A September marked by strike of Mangkhut
Under the influence of a trough of low pressure, the weather in Hong Kong was mainly cloudy with occasional heavy showers and thunderstorms on September 1. More than 30 millimetres of rainfall were recorded over most parts of the territory, and rainfall even exceeded 70 millimetres over Sai Kung and Cheung Chau. With the trough of low pressure weakening gradually, there were sunny periods and a few showers on September 2 and 3. An anticyclone above southern China brought generally fine weather to the territory on September 4.
Under light wind conditions, it was very hot with sunny periods from September 5 to 7. High temperatures also triggered thundery showers in the afternoon over Sai Kung and parts of the New Territories in these few days. As a cold front moved across southern China on the night of September 7, local weather became mainly cloudy with some showers on September 8. More than 20 millimetres of rainfall were recorded over parts of the urban areas, and rainfall even exceeded 40 millimetres at Happy Valley. The northeast monsoon associated with the cold front brought a few showers and slightly cooler weather to Hong Kong from September 8 to 10.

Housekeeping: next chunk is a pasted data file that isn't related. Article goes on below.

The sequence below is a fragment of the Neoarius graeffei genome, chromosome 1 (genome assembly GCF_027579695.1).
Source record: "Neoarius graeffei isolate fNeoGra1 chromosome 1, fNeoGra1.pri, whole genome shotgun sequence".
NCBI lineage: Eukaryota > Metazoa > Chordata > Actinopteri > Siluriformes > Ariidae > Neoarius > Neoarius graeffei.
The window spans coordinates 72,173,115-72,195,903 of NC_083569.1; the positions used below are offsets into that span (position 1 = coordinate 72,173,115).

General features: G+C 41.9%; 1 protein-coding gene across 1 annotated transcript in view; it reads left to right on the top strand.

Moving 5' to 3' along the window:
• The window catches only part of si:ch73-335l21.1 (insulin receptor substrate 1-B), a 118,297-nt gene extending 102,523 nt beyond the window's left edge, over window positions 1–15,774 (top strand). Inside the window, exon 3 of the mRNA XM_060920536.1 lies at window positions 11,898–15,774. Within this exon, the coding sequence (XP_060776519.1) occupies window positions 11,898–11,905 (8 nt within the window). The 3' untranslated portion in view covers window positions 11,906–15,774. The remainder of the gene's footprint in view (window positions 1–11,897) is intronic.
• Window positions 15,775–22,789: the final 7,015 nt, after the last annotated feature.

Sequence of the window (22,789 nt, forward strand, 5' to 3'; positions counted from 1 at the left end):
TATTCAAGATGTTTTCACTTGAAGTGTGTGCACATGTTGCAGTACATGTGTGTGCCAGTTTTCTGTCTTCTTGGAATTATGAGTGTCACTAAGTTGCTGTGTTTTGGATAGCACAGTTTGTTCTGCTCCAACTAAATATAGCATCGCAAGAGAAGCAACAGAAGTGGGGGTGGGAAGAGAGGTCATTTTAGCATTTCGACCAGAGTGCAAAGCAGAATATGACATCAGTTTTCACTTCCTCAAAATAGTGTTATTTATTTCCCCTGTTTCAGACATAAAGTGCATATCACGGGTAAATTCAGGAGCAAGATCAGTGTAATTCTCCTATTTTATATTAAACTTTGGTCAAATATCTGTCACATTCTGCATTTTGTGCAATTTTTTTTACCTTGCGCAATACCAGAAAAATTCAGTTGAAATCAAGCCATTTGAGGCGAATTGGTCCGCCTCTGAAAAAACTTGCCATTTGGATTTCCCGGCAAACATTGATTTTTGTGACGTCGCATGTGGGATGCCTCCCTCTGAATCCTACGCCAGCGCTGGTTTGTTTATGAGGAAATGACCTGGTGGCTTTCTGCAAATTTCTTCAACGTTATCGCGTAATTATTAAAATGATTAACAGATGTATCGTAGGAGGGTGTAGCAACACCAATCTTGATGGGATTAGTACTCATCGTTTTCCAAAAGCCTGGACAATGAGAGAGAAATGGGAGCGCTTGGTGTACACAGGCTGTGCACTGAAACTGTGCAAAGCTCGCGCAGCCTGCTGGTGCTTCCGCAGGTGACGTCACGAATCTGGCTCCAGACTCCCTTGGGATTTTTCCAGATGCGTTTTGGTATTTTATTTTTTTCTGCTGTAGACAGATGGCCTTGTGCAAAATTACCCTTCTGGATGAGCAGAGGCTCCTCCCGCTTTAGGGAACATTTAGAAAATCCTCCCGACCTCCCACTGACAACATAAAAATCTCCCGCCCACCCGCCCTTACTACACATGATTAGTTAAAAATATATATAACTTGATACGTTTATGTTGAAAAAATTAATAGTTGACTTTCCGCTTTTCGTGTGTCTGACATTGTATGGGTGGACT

An area of low pressure over the Luzon Strait intensified into a tropical storm and was named Barijat on September 11. It moved westwards across the northern part of the South China Sea the next day. Barijat then moved across the Leizhou Peninsula and weakened gradually on September 13, later dissipating over inland Guangxi. Under the influence of the outer subsiding air of Barijat, the weather in Hong Kong was generally fine on September 11. Local weather became showery and windier on September 12, when Barijat skirted past to the south of Hong Kong. With winds subsiding gradually, apart from a few showers at first, there were sunny periods on September 13.
Super Typhoon Mangkhut tracked northwestwards over the western North Pacific on September 14 and made landfall over Luzon in the early hours of September 15. After crossing the northern part of Luzon, Mangkhut continued to track northwestwards quickly across the northern part of the South China Sea on September 15, edging towards the coast of Guangdong. Mangkhut weakened into a severe typhoon on the morning of September 16 and skirted about 100km south-southwest of Hong Kong in the afternoon. It made landfall over the vicinity of Taishan of Guangdong before dusk and moved into the western part of Guangdong. Mangkhut degenerated into an area of low pressure over Guangxi on the night of September 17.